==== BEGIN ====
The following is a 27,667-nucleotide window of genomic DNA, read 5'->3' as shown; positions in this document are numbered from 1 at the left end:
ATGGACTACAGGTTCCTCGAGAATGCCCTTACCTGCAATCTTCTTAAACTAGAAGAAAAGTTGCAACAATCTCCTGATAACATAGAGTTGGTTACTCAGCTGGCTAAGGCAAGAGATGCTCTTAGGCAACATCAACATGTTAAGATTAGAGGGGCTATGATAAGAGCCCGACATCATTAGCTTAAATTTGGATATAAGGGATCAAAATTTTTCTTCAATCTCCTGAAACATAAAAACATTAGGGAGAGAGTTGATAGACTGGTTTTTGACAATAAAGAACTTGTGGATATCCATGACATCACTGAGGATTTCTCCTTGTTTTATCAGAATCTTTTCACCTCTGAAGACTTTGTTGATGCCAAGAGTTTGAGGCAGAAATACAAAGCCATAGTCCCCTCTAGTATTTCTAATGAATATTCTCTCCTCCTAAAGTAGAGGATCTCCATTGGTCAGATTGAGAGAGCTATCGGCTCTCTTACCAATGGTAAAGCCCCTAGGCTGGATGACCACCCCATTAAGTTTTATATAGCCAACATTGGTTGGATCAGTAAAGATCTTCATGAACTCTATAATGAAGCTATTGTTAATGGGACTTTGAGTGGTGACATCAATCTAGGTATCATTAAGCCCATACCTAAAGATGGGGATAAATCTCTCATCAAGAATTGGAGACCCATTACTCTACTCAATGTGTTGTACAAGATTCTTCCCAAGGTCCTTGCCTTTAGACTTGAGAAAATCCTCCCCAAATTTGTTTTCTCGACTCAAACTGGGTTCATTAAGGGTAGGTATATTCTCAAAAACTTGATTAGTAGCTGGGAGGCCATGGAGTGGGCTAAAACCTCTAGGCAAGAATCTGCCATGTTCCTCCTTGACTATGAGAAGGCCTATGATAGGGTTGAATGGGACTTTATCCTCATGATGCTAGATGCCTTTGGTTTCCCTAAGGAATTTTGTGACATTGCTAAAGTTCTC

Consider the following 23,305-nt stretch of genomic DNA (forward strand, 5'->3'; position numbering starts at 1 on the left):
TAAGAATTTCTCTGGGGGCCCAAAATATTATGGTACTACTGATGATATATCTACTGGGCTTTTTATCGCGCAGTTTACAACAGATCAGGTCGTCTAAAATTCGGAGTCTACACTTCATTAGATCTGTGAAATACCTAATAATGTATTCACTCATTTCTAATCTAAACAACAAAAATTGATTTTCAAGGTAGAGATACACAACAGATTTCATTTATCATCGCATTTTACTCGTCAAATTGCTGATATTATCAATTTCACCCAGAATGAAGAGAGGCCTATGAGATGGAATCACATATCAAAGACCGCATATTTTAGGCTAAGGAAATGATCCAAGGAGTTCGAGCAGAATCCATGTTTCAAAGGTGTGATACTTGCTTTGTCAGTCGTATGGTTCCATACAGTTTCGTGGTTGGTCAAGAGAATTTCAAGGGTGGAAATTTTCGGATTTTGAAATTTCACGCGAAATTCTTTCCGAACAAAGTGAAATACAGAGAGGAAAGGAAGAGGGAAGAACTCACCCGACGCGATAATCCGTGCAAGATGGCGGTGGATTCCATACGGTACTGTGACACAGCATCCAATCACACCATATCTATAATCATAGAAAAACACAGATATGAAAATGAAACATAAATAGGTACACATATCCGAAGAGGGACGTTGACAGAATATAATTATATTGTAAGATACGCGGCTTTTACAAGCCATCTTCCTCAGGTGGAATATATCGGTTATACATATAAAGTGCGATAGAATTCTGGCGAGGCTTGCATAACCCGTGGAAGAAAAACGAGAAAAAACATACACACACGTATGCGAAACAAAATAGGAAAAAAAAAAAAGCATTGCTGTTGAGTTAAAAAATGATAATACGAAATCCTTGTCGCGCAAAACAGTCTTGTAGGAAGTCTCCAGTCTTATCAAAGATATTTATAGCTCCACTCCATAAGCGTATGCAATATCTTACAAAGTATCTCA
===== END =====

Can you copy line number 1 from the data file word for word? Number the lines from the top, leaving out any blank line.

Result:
The following is a 27,667-nucleotide window of genomic DNA, read 5'->3' as shown; positions in this document are numbered from 1 at the left end: